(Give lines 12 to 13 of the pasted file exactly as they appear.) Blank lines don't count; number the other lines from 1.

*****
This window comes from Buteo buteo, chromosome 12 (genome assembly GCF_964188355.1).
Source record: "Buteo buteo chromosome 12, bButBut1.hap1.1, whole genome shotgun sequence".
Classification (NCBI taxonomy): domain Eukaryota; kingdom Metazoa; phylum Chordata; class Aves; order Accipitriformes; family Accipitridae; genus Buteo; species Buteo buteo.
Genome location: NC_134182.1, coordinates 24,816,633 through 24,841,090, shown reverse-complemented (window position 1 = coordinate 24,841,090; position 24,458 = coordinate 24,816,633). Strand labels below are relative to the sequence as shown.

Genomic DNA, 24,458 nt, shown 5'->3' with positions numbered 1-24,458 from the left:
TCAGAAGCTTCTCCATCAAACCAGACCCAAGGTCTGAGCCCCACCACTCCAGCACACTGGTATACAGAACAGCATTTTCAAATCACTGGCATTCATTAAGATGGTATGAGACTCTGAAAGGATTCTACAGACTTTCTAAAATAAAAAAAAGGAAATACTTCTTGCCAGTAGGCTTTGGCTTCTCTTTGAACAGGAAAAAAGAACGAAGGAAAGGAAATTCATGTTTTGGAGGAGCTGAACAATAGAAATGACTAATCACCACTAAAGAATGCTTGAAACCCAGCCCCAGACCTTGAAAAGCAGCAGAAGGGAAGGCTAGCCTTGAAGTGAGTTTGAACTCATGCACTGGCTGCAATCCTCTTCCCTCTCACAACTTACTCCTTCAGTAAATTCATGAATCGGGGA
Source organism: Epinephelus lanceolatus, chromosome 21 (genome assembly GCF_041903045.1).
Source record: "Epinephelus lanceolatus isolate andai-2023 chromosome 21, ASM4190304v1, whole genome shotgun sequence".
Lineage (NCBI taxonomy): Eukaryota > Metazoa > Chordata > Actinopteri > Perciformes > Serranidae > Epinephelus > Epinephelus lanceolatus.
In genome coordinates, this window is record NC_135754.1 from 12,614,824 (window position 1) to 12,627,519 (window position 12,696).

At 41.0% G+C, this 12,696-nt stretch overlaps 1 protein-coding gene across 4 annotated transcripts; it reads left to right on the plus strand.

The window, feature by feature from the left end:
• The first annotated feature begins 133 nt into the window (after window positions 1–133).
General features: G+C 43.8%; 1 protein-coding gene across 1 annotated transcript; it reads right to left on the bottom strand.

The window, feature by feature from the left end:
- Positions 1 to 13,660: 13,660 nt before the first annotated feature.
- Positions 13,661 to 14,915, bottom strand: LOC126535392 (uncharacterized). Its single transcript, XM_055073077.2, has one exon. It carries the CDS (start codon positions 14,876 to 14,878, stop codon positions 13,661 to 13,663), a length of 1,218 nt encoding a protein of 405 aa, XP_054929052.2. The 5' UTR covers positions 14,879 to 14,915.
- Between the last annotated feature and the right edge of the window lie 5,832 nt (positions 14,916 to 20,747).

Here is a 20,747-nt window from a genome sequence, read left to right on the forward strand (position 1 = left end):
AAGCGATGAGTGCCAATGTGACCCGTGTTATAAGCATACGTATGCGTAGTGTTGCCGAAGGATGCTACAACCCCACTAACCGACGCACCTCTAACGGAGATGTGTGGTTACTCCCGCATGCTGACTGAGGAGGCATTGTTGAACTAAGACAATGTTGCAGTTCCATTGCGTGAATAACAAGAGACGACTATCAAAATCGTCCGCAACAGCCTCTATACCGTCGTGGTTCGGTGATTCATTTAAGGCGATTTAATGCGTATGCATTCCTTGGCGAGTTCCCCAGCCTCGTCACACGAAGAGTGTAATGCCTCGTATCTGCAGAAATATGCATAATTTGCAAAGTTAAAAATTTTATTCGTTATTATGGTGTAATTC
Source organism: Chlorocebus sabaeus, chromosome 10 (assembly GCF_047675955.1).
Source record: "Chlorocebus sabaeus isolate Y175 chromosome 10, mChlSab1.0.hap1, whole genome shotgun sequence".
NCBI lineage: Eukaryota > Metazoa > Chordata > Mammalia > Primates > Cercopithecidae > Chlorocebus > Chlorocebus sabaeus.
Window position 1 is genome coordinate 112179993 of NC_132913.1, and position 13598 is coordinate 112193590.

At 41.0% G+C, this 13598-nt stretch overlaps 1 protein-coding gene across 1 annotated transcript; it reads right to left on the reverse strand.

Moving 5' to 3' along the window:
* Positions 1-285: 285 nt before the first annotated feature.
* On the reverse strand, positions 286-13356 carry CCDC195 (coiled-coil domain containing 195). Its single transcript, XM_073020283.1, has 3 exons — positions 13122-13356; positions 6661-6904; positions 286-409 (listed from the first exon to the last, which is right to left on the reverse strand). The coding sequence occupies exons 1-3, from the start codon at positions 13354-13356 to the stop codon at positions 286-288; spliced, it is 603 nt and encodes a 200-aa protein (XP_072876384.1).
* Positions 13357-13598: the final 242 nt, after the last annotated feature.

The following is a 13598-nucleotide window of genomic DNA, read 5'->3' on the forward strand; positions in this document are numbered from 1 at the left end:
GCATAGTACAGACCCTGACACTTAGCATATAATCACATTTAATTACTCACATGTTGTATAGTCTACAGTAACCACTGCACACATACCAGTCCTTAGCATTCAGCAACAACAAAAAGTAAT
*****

The window, feature by feature from the left end:
• The first annotated feature begins 133 nt into the window (after window positions 1–133).